As resonant as it is, Shunya Ito’s style is anything but subtle, and the director wasn’t averse to presenting his characters as boldly drawn archetypes. As such, Sasori was reimagined as something far more elemental than in her manga depiction, as a wraith-like embodiment of feminine rage. The Scorpion films are essentially Pinky Violence movies, after all, and are even more explicit and mantra-like than other films in that genre in presenting the state of balance between the sexes as being a literal war, with men as an oppressive force representing all of society’s ills. As the series’ theme song — a mournful enka ballad sung by Kaji herself — makes abundantly clear, all that women can expect from these men is betrayal — or, as Kaji’s character says at one point, “To be deceived is a woman’s crime”.

Female Prisoner #701 even goes on to extend culpability for that betrayal to the nation itself. Ironically framed images of the Japanese flag abound. And, early in the film, when Matsu — aka Scorpion — loses her virginity to the man who will ultimately sell her out, we’re shown a red spot of blood on a white sheet that spreads in mimicry of the flag’s design. (I’ve got to say that, in their desperate attempts to lure audience members of both sexes with seemingly very opposite types of catharsis, the makers of Pinky Violence movies really came up with a unique combination, seemingly drawing in part from the Hollywood “Women’s Pictures” of the forties: Think Mildred Pierce with lots of tits and gore.)


So clearly Matsu has a lot to be angry about. And, indeed, her rage goes so deep that it seems to render her almost superhuman, burning within her like an empowering nuclear core. She is capable of dying, you imagine, but is just too pissed off to ever let it happen. Given that this is the character’s one essential trait, Kaji’s portrayal of her basically boils down to one facial expression. Which is not meant in the least as a criticism of Kaji’s performance — because, you see, it’s a really good facial expression. In fact, during those moments in Female Prisoner #701 when Kaji is not making that expression, the audience is left in a tense holding pattern, waiting for that expression to make its appearance. Because, when it does, it means that some deserving soul is about to do some serious suffering.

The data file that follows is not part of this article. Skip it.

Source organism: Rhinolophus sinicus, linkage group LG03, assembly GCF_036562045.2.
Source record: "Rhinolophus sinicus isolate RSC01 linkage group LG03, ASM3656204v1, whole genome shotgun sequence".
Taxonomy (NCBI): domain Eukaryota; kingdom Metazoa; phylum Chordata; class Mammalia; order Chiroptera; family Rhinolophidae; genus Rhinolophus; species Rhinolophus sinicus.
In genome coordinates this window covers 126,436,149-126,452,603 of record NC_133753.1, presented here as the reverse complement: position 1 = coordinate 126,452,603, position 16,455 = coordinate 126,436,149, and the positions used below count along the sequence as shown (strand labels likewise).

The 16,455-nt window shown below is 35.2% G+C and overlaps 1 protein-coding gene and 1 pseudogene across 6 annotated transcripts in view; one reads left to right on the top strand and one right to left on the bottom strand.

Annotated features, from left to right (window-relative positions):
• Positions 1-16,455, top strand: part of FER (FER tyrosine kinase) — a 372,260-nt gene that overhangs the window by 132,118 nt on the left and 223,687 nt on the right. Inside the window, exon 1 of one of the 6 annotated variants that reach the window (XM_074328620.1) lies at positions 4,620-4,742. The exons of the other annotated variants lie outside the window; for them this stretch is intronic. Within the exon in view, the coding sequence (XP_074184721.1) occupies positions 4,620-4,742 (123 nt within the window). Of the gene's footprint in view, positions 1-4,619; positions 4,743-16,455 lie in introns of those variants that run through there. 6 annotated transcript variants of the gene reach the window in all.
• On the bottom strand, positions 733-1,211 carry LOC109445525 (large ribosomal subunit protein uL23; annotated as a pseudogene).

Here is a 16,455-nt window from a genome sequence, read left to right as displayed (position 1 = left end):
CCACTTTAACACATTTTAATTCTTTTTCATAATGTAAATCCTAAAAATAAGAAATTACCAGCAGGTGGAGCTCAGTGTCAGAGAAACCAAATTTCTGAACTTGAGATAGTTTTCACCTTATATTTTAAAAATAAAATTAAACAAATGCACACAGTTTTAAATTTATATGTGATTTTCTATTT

While not conventional on its own merits, Female Prisoner #701 is definitely the most conventional of the three Scorpion films that Ito directed. This is partly because it’s saddled with the responsibility of telling its protagonist’s back-story, a seeming necessity that, once you’ve seen the other films, doesn’t end up seeming all that necessary at all. As portrayed by Kaji, Matsu is such a force of nature that it doesn’t really matter why she became who she is. She just is. Still, that this element is included in Female Prisoner #701 certainly doesn’t take away from the film. And being that it shows our heroine’s transformation from a naive and vulnerable young woman into the dagger-eyed vengeance engine that she becomes, it affords Kaji the opportunity to show a bit more range, as well as say a few more scattered lines of dialog than she does in the subsequent films, in which she’s practically mute.


Providing Matsu with a story of how she came to be in prison — one that, while not presenting her as innocent, clearly shows her as a victim, and hence worthy of audience sympathy — is also one of the aspects that makes Female Prisoner #701 hew more closely than the other films to the conventions of the typical WIP film. Another is that it is the only of the original Scorpion films whose action — beyond flashbacks — takes place almost entirely within the prison’s walls. The two succeeding films would increasingly stretch their creative and locational legs, gradually doing away with their dependence on the prison setting as they set out to explore more and more bizarre thematic territory (culminating in Ito’s farewell to the series, the sublime, hauntingly beautiful Female Prisoner Scorpion: Beast Stable, which tops the previous two both in terms of depravity and genuine emotional impact).